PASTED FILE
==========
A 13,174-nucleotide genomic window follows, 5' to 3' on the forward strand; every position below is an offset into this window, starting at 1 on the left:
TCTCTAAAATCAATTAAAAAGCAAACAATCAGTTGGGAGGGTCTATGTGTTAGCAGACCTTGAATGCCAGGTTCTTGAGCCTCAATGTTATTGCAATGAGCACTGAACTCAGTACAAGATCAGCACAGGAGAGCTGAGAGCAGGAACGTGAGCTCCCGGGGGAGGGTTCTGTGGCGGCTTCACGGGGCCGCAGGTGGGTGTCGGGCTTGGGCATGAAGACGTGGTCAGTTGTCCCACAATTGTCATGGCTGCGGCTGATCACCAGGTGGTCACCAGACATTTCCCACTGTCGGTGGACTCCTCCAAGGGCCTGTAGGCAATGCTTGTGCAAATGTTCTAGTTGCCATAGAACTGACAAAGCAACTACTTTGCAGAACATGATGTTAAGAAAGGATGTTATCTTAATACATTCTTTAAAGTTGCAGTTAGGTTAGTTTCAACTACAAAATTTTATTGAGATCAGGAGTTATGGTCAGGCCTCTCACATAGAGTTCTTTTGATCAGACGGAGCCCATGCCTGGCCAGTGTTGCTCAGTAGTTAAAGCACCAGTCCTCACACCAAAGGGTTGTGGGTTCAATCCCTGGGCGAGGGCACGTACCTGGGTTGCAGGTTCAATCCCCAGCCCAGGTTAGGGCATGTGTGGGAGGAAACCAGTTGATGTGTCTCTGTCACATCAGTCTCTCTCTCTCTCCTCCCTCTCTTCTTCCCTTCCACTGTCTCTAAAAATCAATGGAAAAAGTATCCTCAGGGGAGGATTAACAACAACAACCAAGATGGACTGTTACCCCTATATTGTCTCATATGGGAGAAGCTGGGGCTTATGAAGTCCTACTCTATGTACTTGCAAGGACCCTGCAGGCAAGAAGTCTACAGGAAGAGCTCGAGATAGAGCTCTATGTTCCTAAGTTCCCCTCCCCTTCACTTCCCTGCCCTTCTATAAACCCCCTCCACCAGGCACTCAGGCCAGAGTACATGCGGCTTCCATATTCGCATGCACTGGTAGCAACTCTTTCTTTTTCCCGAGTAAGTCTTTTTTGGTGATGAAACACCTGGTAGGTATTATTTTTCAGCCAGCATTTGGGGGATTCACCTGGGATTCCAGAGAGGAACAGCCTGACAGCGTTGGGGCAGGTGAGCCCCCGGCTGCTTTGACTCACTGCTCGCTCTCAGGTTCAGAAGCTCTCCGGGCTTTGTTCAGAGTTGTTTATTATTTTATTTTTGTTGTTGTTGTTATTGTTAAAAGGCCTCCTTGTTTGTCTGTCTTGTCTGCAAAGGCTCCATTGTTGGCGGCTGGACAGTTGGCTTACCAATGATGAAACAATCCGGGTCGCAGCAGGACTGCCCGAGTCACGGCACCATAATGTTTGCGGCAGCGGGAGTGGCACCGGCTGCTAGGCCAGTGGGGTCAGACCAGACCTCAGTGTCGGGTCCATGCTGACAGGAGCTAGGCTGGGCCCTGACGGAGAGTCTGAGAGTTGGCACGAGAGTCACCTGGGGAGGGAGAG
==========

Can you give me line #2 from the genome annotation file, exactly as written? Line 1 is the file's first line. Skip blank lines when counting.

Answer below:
TCTCTAAAATCAATTAAAAAGCAAACAATCAGTTGGGAGGGTCTATGTGTTAGCAGACCTTGAATGCCAGGTTCTTGAGCCTCAATGTTATTGCAATGAGCACTGAACTCAGTACAAGATCAGCACAGGAGAGCTGAGAGCAGGAACGTGAGCTCCCGGGGGAGGGTTCTGTGGCGGCTTCACGGGGCCGCAGGTGGGTGTCGGGCTTGGGCATGAAGACGTGGTCAGTTGTCCCACAATTGTCATGGCTGCGGCTGATCACCAGGTGGTCACCAGACATTTCCCACTGTCGGTGGACTCCTCCAAGGGCCTGTAGGCAATGCTTGTGCAAATGTTCTAGTTGCCATAGAACTGACAAAGCAACTACTTTGCAGAACATGATGTTAAGAAAGGATGTTATCTTAATACATTCTTTAAAGTTGCAGTTAGGTTAGTTTCAACTACAAAATTTTATTGAGATCAGGAGTTATGGTCAGGCCTCTCACATAGAGTTCTTTTGATCAGACGGAGCCCATGCCTGGCCAGTGTTGCTCAGTAGTTAAAGCACCAGTCCTCACACCAAAGGGTTGTGGGTTCAATCCCTGGGCGAGGGCACGTACCTGGGTTGCAGGTTCAATCCCCAGCCCAGGTTAGGGCATGTGTGGGAGGAAACCAGTTGATGTGTCTCTGTCACATCAGTCTCTCTCTCTCTCCTCCCTCTCTTCTTCCCTTCCACTGTCTCTAAAAATCAATGGAAAAAGTATCCTCAGGGGAGGATTAACAACAACAACCAAGATGGACTGTTACCCCTATATTGTCTCATATGGGAGAAGCTGGGGCTTATGAAGTCCTACTCTATGTACTTGCAAGGACCCTGCAGGCAAGAAGTCTACAGGAAGAGCTCGAGATAGAGCTCTATGTTCCTAAGTTCCCCTCCCCTTCACTTCCCTGCCCTTCTATAAACCCCCTCCACCAGGCACTCAGGCCAGAGTACATGCGGCTTCCATATTCGCATGCACTGGTAGCAACTCTTTCTTTTTCCCGAGTAAGTCTTTTTTGGTGATGAAACACCTGGTAGGTATTATTTTTCAGCCAGCATTTGGGGGATTCACCTGGGATTCCAGAGAGGAACAGCCTGACAGCGTTGGGGCAGGTGAGCCCCCGGCTGCTTTGACTCACTGCTCGCTCTCAGGTTCAGAAGCTCTCCGGGCTTTGTTCAGAGTTGTTTATTATTTTATTTTTGTTGTTGTTGTTATTGTTAAAAGGCCTCCTTGTTTGTCTGTCTTGTCTGCAAAGGCTCCATTGTTGGCGGCTGGACAGTTGGCTTACCAATGATGAAACAATCCGGGTCGCAGCAGGACTGCCCGAGTCACGGCACCATAATGTTTGCGGCAGCGGGAGTGGCACCGGCTGCTAGGCCAGTGGGGTCAGACCAGACCTCAGTGTCGGGTCCATGCTGACAGGAGCTAGGCTGGGCCCTGACGGAGAGTCTGAGAGTTGGCACGAGAGTCACCTGGGGAGGGAGAG